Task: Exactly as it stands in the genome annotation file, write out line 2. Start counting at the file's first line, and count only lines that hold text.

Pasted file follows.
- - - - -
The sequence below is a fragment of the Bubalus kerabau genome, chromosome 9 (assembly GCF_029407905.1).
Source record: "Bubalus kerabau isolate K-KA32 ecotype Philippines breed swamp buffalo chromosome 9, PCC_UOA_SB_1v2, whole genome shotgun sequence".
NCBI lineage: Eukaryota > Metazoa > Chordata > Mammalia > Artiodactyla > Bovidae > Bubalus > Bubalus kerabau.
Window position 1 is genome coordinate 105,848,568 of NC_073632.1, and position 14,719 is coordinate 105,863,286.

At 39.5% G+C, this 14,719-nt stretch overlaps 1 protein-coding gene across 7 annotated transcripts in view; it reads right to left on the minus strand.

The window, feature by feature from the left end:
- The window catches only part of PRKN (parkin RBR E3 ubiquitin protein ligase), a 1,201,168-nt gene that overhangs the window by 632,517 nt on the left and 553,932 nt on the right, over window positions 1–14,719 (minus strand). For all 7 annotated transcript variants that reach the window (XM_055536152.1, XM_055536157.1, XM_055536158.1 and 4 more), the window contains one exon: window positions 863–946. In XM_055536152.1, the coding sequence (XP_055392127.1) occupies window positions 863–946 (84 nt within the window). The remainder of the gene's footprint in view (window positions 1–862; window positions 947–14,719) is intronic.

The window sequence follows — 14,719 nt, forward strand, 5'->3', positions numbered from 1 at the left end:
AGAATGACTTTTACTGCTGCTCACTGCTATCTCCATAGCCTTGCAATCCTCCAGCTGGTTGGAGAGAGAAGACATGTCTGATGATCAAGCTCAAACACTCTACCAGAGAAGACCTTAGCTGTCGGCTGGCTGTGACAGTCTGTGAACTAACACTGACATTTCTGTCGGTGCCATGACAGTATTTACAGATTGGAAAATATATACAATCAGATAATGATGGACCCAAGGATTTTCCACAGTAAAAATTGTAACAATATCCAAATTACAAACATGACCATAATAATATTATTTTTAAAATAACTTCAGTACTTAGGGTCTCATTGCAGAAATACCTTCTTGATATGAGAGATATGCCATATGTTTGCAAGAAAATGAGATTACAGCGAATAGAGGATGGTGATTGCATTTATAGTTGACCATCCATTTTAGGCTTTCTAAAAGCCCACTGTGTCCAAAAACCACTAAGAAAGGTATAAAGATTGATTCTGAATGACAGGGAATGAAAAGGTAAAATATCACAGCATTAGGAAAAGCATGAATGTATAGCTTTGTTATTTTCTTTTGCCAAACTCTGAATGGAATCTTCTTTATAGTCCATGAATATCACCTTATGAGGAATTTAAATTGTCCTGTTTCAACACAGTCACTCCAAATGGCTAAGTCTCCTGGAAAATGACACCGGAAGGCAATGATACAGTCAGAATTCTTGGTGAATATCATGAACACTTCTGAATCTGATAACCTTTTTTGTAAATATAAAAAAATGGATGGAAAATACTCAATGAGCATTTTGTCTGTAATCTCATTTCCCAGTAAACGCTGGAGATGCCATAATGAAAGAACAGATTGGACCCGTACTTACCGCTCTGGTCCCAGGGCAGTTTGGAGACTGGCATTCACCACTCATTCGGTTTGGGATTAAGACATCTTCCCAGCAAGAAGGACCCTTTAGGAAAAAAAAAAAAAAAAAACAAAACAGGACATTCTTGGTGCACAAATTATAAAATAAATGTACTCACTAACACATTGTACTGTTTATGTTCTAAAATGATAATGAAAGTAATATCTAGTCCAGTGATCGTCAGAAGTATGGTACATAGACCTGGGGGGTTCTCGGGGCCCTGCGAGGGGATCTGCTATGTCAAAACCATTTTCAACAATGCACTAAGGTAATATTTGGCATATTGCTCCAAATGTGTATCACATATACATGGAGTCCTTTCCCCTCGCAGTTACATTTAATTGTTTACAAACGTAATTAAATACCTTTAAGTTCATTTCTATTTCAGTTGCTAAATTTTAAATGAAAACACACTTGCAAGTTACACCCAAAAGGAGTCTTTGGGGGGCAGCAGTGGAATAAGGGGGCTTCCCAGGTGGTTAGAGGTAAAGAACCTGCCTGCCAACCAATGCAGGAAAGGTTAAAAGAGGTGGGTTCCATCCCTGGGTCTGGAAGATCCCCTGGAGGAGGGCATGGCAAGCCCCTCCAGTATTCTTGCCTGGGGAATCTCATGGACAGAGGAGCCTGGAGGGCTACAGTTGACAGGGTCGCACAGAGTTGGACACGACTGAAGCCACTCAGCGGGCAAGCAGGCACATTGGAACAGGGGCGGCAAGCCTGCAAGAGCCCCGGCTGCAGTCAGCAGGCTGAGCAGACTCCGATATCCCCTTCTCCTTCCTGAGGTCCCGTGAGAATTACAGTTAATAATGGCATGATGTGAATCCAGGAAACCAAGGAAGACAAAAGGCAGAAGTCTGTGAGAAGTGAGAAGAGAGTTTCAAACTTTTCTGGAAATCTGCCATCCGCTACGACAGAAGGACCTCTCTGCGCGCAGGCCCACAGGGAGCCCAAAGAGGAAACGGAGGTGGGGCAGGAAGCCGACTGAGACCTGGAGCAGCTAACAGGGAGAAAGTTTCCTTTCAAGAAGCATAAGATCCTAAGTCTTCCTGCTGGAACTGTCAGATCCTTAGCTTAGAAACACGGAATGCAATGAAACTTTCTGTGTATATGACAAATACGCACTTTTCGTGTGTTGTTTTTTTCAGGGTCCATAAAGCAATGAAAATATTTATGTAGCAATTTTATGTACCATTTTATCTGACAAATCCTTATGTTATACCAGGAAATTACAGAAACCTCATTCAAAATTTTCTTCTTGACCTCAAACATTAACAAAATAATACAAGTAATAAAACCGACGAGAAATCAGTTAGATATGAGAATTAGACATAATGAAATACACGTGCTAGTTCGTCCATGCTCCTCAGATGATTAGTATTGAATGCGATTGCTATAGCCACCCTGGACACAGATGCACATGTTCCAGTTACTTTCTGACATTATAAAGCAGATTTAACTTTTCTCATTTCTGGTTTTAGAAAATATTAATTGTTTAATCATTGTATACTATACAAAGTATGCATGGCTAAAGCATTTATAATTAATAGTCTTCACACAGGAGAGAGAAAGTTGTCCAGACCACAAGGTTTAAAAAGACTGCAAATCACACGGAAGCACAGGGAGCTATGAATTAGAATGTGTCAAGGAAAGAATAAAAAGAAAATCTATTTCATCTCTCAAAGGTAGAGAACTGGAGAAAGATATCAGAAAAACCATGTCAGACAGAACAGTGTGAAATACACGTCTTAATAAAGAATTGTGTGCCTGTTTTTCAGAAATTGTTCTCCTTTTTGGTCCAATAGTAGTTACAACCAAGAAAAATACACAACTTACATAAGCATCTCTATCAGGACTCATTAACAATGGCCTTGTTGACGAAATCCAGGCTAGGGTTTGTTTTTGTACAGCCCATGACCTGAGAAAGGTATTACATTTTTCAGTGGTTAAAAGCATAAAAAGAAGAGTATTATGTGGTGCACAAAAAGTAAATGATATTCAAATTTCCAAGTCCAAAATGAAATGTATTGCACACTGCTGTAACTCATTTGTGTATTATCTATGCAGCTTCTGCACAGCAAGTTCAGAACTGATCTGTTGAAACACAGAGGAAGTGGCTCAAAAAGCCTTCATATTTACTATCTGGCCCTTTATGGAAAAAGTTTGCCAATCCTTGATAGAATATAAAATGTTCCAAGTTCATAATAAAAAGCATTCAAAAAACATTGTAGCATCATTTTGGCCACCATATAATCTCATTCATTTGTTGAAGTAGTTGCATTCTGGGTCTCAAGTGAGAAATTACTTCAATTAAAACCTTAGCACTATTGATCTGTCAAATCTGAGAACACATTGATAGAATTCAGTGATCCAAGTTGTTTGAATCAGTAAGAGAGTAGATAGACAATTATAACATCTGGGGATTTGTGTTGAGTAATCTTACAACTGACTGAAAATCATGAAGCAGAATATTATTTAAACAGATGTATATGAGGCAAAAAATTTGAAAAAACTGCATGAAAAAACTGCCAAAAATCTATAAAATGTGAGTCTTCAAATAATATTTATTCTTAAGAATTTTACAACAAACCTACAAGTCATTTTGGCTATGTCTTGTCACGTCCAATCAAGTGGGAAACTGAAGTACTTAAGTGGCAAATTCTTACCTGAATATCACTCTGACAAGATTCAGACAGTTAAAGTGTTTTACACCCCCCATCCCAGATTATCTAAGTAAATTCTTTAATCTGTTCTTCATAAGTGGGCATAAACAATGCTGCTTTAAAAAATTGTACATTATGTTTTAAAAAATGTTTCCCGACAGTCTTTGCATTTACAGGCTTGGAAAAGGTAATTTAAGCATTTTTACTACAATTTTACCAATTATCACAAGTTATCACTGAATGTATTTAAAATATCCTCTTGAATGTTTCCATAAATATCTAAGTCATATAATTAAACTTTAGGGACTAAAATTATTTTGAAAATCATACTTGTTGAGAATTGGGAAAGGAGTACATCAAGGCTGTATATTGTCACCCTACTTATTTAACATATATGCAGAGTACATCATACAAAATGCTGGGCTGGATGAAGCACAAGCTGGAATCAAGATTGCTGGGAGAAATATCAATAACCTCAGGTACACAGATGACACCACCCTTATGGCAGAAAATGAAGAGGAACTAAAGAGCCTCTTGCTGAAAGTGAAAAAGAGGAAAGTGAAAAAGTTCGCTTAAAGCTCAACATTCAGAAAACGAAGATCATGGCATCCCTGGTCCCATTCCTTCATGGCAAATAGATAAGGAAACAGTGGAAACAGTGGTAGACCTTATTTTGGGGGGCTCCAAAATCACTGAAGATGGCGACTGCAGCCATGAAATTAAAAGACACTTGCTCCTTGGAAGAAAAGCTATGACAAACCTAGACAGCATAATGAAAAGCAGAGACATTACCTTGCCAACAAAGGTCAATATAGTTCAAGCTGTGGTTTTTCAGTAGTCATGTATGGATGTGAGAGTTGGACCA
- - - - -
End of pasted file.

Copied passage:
Source record: "Bubalus kerabau isolate K-KA32 ecotype Philippines breed swamp buffalo chromosome 9, PCC_UOA_SB_1v2, whole genome shotgun sequence".